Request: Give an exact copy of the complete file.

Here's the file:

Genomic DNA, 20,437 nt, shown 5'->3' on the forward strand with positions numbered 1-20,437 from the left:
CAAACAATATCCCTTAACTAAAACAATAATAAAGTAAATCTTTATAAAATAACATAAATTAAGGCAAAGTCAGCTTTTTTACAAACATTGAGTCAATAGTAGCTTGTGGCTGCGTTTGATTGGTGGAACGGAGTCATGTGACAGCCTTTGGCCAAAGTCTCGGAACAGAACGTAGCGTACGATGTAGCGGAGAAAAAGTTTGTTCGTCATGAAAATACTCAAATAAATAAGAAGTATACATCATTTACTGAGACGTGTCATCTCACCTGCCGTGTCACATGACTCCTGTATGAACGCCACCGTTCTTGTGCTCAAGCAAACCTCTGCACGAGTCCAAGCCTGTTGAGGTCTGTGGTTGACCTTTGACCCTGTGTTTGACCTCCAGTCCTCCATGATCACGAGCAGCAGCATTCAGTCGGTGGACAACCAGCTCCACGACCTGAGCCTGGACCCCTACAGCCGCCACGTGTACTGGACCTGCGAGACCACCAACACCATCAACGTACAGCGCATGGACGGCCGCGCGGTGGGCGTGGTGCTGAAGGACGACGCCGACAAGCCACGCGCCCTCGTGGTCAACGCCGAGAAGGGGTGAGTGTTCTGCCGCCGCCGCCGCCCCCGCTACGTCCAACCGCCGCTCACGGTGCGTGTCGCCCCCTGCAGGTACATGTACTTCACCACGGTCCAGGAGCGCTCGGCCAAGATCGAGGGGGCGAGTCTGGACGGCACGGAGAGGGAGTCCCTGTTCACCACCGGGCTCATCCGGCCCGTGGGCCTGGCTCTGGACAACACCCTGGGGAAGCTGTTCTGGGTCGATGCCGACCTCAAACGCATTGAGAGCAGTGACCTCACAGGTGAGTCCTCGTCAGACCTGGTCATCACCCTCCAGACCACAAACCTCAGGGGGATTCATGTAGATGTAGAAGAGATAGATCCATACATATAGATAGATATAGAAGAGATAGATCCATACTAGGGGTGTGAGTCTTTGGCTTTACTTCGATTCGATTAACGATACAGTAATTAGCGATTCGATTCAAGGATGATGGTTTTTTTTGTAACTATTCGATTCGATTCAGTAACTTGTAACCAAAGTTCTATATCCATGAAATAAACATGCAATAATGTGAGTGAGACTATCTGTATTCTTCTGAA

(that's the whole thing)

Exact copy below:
Genomic DNA, 20,437 nt, shown 5'->3' on the forward strand with positions numbered 1-20,437 from the left:
CAAACAATATCCCTTAACTAAAACAATAATAAAGTAAATCTTTATAAAATAACATAAATTAAGGCAAAGTCAGCTTTTTTACAAACATTGAGTCAATAGTAGCTTGTGGCTGCGTTTGATTGGTGGAACGGAGTCATGTGACAGCCTTTGGCCAAAGTCTCGGAACAGAACGTAGCGTACGATGTAGCGGAGAAAAAGTTTGTTCGTCATGAAAATACTCAAATAAATAAGAAGTATACATCATTTACTGAGACGTGTCATCTCACCTGCCGTGTCACATGACTCCTGTATGAACGCCACCGTTCTTGTGCTCAAGCAAACCTCTGCACGAGTCCAAGCCTGTTGAGGTCTGTGGTTGACCTTTGACCCTGTGTTTGACCTCCAGTCCTCCATGATCACGAGCAGCAGCATTCAGTCGGTGGACAACCAGCTCCACGACCTGAGCCTGGACCCCTACAGCCGCCACGTGTACTGGACCTGCGAGACCACCAACACCATCAACGTACAGCGCATGGACGGCCGCGCGGTGGGCGTGGTGCTGAAGGACGACGCCGACAAGCCACGCGCCCTCGTGGTCAACGCCGAGAAGGGGTGAGTGTTCTGCCGCCGCCGCCGCCCCCGCTACGTCCAACCGCCGCTCACGGTGCGTGTCGCCCCCTGCAGGTACATGTACTTCACCACGGTCCAGGAGCGCTCGGCCAAGATCGAGGGGGCGAGTCTGGACGGCACGGAGAGGGAGTCCCTGTTCACCACCGGGCTCATCCGGCCCGTGGGCCTGGCTCTGGACAACACCCTGGGGAAGCTGTTCTGGGTCGATGCCGACCTCAAACGCATTGAGAGCAGTGACCTCACAGGTGAGTCCTCGTCAGACCTGGTCATCACCCTCCAGACCACAAACCTCAGGGGGATTCATGTAGATGTAGAAGAGATAGATCCATACATATAGATAGATATAGAAGAGATAGATCCATACTAGGGGTGTGAGTCTTTGGCTTTACTTCGATTCGATTAACGATACAGTAATTAGCGATTCGATTCAAGGATGATGGTTTTTTTTGTAACTATTCGATTCGATTCAGTAACTTGTAACCAAAGTTCTATATCCATGAAATAAACATGCAATAATGTGAGTGAGACTATCTGTATTCTTCTGAA